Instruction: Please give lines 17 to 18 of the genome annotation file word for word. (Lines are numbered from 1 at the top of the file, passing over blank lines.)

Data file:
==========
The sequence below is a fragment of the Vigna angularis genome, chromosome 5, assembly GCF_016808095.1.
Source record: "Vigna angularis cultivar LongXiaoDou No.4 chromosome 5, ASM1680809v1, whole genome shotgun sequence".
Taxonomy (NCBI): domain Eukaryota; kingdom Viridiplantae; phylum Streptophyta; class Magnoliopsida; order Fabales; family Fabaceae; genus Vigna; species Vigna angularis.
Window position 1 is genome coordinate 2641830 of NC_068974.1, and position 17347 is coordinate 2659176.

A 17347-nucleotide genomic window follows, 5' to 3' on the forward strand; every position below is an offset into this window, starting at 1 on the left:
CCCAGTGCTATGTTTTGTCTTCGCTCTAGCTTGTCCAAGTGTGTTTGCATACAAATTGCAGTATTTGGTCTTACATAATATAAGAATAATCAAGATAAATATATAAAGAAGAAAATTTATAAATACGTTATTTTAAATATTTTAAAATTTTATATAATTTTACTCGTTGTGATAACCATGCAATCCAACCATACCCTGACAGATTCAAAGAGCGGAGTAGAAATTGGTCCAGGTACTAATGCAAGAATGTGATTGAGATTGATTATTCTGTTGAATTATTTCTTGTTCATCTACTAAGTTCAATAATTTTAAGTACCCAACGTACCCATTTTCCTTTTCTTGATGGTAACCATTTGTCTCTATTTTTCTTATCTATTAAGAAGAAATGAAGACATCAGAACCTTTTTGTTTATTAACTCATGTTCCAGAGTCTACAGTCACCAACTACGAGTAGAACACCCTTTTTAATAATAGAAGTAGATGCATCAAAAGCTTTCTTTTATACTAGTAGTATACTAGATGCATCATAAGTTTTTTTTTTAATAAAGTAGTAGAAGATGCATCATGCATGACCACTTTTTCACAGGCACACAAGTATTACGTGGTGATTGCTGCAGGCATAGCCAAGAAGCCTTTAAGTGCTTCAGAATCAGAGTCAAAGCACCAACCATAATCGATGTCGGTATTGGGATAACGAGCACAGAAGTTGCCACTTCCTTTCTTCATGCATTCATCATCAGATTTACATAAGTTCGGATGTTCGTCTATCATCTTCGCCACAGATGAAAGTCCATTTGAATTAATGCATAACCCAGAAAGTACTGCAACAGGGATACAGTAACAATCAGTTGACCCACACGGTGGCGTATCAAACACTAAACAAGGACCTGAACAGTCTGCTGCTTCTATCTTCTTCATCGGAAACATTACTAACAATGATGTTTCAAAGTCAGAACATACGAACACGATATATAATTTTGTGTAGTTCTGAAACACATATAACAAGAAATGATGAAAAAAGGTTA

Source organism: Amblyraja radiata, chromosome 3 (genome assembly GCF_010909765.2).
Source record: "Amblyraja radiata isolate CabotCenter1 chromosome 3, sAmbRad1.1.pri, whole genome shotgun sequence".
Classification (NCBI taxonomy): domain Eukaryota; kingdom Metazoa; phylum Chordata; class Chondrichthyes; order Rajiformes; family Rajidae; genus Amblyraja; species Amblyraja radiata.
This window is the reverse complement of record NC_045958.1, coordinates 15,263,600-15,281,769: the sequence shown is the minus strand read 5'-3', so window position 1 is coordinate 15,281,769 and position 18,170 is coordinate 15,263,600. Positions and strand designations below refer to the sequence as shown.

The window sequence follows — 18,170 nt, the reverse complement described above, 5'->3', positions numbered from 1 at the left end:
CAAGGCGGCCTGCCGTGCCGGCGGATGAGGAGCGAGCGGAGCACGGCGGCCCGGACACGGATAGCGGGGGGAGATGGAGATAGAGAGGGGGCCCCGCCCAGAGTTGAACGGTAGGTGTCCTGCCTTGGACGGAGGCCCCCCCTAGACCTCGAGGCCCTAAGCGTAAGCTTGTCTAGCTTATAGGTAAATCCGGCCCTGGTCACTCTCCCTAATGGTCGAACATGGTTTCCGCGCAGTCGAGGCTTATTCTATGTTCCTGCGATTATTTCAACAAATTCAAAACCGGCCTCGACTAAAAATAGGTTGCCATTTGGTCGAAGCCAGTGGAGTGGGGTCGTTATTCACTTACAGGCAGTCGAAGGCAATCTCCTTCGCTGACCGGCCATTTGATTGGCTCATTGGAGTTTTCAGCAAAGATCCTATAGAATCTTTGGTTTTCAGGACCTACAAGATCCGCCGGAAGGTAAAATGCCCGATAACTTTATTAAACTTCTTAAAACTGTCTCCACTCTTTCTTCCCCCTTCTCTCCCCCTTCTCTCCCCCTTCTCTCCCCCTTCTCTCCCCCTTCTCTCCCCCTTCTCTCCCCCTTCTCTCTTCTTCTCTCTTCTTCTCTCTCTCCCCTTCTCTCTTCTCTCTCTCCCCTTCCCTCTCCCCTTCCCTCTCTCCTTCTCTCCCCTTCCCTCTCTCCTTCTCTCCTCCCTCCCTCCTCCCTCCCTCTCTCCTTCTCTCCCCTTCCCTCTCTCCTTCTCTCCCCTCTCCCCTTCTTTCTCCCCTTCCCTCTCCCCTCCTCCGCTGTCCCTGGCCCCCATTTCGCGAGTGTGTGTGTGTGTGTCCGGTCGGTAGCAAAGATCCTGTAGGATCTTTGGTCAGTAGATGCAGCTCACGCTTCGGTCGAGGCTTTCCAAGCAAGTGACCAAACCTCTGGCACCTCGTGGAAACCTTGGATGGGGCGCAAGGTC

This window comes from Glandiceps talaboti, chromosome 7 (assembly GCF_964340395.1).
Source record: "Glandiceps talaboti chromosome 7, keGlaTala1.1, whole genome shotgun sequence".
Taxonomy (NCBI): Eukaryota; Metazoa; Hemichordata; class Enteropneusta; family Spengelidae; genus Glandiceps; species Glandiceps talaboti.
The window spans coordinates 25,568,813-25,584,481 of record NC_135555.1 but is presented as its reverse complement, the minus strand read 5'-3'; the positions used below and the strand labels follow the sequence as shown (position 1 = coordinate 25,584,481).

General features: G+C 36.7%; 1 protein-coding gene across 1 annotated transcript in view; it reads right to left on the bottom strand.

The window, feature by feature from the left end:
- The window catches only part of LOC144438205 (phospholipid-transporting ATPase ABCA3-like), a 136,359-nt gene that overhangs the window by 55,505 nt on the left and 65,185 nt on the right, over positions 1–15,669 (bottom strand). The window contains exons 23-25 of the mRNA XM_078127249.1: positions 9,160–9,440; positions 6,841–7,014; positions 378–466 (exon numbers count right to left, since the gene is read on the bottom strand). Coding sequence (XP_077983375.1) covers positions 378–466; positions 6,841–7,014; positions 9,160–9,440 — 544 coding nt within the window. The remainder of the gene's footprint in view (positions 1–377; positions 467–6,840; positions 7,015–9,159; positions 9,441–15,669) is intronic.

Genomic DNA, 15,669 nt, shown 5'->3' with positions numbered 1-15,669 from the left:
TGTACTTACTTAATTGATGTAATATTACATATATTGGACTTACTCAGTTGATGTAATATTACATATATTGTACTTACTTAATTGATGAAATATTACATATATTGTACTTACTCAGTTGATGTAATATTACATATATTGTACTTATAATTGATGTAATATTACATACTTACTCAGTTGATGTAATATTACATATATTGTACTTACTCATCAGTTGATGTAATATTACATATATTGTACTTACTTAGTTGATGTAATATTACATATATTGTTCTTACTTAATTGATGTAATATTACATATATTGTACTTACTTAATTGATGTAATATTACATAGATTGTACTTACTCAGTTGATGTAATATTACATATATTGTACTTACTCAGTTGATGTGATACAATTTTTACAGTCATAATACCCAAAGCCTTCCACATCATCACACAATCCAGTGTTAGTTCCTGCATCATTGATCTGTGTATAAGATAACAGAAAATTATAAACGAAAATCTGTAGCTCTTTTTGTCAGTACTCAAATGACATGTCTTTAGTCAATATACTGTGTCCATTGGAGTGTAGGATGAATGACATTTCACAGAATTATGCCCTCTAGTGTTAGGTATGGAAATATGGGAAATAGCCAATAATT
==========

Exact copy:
General features: G+C 36.7%; 1 protein-coding gene across 1 annotated transcript in view; it reads right to left on the bottom strand.

The window, feature by feature from the left end: